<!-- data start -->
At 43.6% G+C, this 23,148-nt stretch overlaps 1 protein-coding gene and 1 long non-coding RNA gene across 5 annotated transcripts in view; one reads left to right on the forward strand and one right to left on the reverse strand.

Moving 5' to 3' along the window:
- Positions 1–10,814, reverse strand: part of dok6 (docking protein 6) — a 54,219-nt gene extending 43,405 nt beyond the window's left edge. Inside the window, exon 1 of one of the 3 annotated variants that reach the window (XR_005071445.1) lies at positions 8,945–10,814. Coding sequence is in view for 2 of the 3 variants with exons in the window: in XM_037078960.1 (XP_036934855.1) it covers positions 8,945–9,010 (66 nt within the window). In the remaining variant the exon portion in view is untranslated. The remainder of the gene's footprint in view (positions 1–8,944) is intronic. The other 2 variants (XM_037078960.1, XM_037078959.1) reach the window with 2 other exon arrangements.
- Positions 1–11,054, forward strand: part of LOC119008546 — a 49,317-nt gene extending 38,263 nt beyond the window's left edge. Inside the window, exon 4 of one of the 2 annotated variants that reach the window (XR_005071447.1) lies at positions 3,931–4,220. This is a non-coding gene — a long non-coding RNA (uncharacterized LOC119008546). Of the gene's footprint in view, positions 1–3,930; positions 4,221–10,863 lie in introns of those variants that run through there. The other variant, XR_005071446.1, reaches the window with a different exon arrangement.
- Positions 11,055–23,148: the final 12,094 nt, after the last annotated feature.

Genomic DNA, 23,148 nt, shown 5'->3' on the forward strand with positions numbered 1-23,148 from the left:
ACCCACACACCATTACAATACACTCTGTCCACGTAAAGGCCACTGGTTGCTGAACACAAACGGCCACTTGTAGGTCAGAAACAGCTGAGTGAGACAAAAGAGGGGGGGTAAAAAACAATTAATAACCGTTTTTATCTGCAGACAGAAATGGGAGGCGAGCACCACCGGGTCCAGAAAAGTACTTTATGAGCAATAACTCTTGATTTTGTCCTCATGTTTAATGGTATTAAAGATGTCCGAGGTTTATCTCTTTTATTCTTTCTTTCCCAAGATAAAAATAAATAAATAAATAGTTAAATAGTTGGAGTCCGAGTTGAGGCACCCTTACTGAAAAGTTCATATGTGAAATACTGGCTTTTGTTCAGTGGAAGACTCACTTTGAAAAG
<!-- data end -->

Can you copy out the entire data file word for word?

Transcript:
At 43.6% G+C, this 23,148-nt stretch overlaps 1 protein-coding gene and 1 long non-coding RNA gene across 5 annotated transcripts in view; one reads left to right on the forward strand and one right to left on the reverse strand.

Moving 5' to 3' along the window:
- Positions 1–10,814, reverse strand: part of dok6 (docking protein 6) — a 54,219-nt gene extending 43,405 nt beyond the window's left edge. Inside the window, exon 1 of one of the 3 annotated variants that reach the window (XR_005071445.1) lies at positions 8,945–10,814. Coding sequence is in view for 2 of the 3 variants with exons in the window: in XM_037078960.1 (XP_036934855.1) it covers positions 8,945–9,010 (66 nt within the window). In the remaining variant the exon portion in view is untranslated. The remainder of the gene's footprint in view (positions 1–8,944) is intronic. The other 2 variants (XM_037078960.1, XM_037078959.1) reach the window with 2 other exon arrangements.
- Positions 1–11,054, forward strand: part of LOC119008546 — a 49,317-nt gene extending 38,263 nt beyond the window's left edge. Inside the window, exon 4 of one of the 2 annotated variants that reach the window (XR_005071447.1) lies at positions 3,931–4,220. This is a non-coding gene — a long non-coding RNA (uncharacterized LOC119008546). Of the gene's footprint in view, positions 1–3,930; positions 4,221–10,863 lie in introns of those variants that run through there. The other variant, XR_005071446.1, reaches the window with a different exon arrangement.
- Positions 11,055–23,148: the final 12,094 nt, after the last annotated feature.

Genomic DNA, 23,148 nt, shown 5'->3' on the forward strand with positions numbered 1-23,148 from the left:
ACCCACACACCATTACAATACACTCTGTCCACGTAAAGGCCACTGGTTGCTGAACACAAACGGCCACTTGTAGGTCAGAAACAGCTGAGTGAGACAAAAGAGGGGGGGTAAAAAACAATTAATAACCGTTTTTATCTGCAGACAGAAATGGGAGGCGAGCACCACCGGGTCCAGAAAAGTACTTTATGAGCAATAACTCTTGATTTTGTCCTCATGTTTAATGGTATTAAAGATGTCCGAGGTTTATCTCTTTTATTCTTTCTTTCCCAAGATAAAAATAAATAAATAAATAGTTAAATAGTTGGAGTCCGAGTTGAGGCACCCTTACTGAAAAGTTCATATGTGAAATACTGGCTTTTGTTCAGTGGAAGACTCACTTTGAAAAG